From 40 degree to Negative Three
Let’s get serious, who has dreamt of living the Jillaroo lifestyle? I know I certainly have.
I caught up with Hannah Burrows, a former Jillaroo who grew up in a small country town called Sutton Forest population of around 400 people. Hannah openly admits that she wasn’t one for school, though there was one subject that she thrived in, and there began her career in Agriculture. Growing up on a property herself, Hannah knew it was a lifestyle she wanted to live.
Hannah moved to Longreach, Queensland where she would Jillaroo for two years. “I did some research, I found that Longreach had Australian Agriculture College Corporation, so I was able to study and Jillaroo at the same time, I was taken to different properties each couple of months which was great because you got to understand all different types of enterprises.”
“A typical day involved waking up at 3.30am, breakfast served at 4.30am and there we would find out what needed to be done for the day. After breakfast we would head to the stables, saddle up the horses and head off... all of that before sun even started to rise. It was such a peaceful time, we didn’t really talk much at that time of the morning, we just took it in... I think it was due to the fact we couldn’t really see the extreme conditions and the damage the drought had brought; it was peaceful and the best part of my day.”
“We’d go mustering for days on end in 30+ degree heat, and we camped a lot of the time,” Hannah continued, “I’ve never seen so much dust, the land was so dry it was unbelievable... the pictures really don’t give it justice as we didn’t have time to take lots of photos it was really life or death. It was a huge eye-opener.”
“In terms of a social life, my friends were the ones I worked with, well, they became family, we were all there to support each other. If ever I just needed a break, I would take my dog out on a bike and literally chill in a paddock underneath a tree and draw or read a book.”
Fast forward eight years later, Hannah moved to Orange in 2011, after deciding she needed a tree change, “I moved from 40-degree heat, to negative three in Orange,” Hannah laughed.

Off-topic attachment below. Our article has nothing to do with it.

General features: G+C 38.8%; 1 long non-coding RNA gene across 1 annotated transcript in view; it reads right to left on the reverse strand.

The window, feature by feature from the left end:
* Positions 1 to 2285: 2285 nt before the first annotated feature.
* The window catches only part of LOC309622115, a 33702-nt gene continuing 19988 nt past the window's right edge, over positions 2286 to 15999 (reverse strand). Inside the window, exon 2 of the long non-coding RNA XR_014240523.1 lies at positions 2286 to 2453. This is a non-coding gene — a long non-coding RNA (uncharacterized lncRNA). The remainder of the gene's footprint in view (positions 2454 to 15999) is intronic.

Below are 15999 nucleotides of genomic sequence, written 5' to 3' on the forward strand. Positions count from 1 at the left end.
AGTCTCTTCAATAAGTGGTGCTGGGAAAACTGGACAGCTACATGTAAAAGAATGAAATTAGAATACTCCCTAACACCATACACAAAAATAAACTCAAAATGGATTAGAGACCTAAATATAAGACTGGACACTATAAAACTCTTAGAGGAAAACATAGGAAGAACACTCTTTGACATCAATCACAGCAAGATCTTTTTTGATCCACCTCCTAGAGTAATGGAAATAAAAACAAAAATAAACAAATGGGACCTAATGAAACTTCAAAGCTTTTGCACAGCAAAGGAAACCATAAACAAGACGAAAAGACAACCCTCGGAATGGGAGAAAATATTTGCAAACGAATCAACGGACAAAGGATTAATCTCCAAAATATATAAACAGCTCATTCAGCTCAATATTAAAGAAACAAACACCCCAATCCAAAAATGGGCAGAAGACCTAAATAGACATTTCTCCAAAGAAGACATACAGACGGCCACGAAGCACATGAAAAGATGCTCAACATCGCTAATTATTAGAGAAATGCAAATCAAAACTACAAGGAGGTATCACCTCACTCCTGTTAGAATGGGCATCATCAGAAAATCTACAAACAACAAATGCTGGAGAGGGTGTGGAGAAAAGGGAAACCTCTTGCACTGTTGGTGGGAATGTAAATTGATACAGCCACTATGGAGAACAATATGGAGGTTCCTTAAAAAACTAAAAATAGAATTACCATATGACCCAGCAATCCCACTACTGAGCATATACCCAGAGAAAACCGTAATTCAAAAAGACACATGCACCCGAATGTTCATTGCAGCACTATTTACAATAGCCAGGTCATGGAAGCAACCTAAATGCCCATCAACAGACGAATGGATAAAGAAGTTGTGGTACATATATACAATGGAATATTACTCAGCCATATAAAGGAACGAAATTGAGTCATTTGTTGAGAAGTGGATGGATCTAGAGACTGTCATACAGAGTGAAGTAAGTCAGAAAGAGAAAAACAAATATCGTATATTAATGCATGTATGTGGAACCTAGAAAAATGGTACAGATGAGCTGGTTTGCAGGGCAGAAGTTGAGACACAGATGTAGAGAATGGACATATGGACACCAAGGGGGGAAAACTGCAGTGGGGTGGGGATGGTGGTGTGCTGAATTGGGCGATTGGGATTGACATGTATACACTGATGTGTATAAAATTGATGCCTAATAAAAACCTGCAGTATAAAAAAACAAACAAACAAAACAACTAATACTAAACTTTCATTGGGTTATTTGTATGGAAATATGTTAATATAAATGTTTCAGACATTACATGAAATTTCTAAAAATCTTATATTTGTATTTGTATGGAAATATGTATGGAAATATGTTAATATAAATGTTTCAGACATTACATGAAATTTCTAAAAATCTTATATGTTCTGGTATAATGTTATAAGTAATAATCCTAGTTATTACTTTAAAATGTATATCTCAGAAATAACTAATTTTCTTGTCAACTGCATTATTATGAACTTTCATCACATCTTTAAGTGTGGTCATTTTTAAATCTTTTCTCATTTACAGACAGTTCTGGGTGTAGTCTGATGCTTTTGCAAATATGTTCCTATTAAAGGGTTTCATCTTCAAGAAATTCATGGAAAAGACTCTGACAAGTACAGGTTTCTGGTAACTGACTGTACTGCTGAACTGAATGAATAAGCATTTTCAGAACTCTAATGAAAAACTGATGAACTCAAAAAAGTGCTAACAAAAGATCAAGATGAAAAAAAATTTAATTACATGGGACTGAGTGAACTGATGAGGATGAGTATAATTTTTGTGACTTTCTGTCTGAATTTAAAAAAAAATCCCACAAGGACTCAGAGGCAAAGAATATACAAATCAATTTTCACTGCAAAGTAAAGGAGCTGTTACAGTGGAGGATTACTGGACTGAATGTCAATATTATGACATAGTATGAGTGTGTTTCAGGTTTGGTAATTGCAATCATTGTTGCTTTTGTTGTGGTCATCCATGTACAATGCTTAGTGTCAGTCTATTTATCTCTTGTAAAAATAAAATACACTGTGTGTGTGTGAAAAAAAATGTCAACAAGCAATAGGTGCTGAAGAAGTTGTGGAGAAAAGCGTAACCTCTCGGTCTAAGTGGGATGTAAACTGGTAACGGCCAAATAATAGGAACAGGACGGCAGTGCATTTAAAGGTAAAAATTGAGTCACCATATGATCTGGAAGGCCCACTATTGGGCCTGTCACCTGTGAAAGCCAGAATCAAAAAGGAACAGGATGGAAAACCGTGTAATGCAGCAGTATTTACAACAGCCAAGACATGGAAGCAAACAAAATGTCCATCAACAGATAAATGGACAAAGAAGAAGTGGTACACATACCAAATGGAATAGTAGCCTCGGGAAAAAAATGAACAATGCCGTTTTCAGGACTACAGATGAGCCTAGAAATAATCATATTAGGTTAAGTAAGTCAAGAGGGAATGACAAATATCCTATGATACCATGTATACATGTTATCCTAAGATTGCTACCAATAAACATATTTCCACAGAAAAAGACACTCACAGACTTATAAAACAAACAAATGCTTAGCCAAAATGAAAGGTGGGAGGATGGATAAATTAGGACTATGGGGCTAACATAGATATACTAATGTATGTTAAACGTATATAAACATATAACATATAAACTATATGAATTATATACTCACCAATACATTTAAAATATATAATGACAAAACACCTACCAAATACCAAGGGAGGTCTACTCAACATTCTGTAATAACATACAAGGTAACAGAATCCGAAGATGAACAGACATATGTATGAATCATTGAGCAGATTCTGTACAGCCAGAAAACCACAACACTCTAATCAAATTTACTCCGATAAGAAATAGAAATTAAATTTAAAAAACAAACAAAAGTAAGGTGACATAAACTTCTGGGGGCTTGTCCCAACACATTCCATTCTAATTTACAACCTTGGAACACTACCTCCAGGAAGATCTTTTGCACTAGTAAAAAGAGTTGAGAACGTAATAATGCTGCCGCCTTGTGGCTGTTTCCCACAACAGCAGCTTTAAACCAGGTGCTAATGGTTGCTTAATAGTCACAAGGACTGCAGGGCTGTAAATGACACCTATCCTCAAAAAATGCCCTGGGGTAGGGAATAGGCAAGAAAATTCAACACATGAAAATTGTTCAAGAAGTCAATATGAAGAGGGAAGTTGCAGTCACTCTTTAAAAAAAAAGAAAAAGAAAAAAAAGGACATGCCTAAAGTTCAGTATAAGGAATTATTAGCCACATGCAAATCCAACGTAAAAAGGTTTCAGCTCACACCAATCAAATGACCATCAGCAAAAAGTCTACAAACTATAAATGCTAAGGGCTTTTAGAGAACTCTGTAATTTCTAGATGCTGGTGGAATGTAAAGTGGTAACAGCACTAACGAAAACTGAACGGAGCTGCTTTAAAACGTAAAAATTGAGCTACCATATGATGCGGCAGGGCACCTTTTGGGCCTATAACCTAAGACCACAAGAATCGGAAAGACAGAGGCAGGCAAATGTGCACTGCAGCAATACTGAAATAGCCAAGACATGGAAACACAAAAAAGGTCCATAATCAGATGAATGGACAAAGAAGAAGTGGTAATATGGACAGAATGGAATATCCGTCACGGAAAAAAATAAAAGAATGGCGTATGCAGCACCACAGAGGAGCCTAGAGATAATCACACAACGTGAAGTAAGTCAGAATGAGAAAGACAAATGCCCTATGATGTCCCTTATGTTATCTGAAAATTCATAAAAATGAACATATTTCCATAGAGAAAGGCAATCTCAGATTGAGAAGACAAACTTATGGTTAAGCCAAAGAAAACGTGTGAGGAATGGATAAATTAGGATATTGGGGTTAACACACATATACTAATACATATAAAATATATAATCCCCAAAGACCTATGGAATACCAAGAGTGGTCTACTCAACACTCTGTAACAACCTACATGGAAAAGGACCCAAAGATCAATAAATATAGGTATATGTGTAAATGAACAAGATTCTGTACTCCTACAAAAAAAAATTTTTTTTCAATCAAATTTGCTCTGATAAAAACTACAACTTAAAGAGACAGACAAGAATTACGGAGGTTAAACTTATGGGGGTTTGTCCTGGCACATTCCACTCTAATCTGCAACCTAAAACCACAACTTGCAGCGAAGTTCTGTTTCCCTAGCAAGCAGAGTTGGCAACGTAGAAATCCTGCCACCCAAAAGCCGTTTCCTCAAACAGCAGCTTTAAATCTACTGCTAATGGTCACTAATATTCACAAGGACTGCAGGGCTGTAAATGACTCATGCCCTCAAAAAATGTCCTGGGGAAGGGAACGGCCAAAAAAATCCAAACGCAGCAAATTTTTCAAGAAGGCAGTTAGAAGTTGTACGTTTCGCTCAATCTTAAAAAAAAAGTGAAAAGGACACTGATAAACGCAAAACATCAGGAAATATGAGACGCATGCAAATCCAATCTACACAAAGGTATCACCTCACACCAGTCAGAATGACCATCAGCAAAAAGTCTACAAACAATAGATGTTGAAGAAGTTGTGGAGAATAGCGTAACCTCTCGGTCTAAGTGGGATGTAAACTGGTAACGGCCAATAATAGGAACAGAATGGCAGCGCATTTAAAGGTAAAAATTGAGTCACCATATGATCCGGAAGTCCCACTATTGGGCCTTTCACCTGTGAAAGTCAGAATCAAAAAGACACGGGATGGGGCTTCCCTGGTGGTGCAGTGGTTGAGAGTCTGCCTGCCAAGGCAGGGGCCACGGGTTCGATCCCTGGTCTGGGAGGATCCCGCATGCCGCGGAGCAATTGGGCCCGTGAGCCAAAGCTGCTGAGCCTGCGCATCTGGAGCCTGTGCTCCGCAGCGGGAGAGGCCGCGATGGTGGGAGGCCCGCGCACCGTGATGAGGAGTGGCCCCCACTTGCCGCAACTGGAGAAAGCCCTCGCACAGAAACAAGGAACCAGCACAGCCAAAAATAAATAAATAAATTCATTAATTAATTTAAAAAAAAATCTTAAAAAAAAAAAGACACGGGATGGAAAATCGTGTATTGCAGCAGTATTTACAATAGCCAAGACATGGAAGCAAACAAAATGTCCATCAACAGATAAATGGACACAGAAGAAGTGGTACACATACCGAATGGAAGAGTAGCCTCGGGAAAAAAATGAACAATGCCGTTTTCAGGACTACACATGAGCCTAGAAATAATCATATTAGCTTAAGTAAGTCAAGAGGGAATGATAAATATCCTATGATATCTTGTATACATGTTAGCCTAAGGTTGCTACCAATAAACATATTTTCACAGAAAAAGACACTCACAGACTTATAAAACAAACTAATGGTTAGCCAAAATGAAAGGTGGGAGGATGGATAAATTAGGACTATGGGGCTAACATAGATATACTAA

“I started university here at CSU. Now a qualified Teacher in Agriculture, I would love the opportunity to educate young kids in primary school about the importance of Agriculture, from the impacts of droughts to buying local produce in order to reduce food miles. The ultimate dream would be to have a travelling classroom which incorporates all aspects of paddock to plate”.
“I remember reading a study when I was at university that 60% of kids form the city thought that cotton came from a sheep and vegetables came from a supermarket, that was a massive eye opener from me, growing up on a farm I didn’t think twice about where my food came from.”
“It’s our future, whether you live in the city or in the country you should know about the impacts of drought and the impact it has on our farmers, shops, and schools. Unless you live in these areas you aren’t aware of it, so by having a travelling classroom I would like to educate the people in the metropolitan areas.
“I think the biggest thing my Jillaroo’ing experience taught me was that it made me aware of the impact of drought, and still to this day... its massive, it impacts us all and that’s why I’m extremely passionate about supporting local businesses.”
“I try to get myself involved in as many things as possible, in my spare time, I love to get creative! I love building things, designing things and baking/decorating. I also love playing Women’s AFL, I play for the Orange Tigers, they are all such supportive and great women to be around and I like that I’m able to take any stress/anger out on the field. The best part of my day however, is visiting my best mate, Mr Darcy, a four-year-old Moodle (Maltese x Toy Poodle).”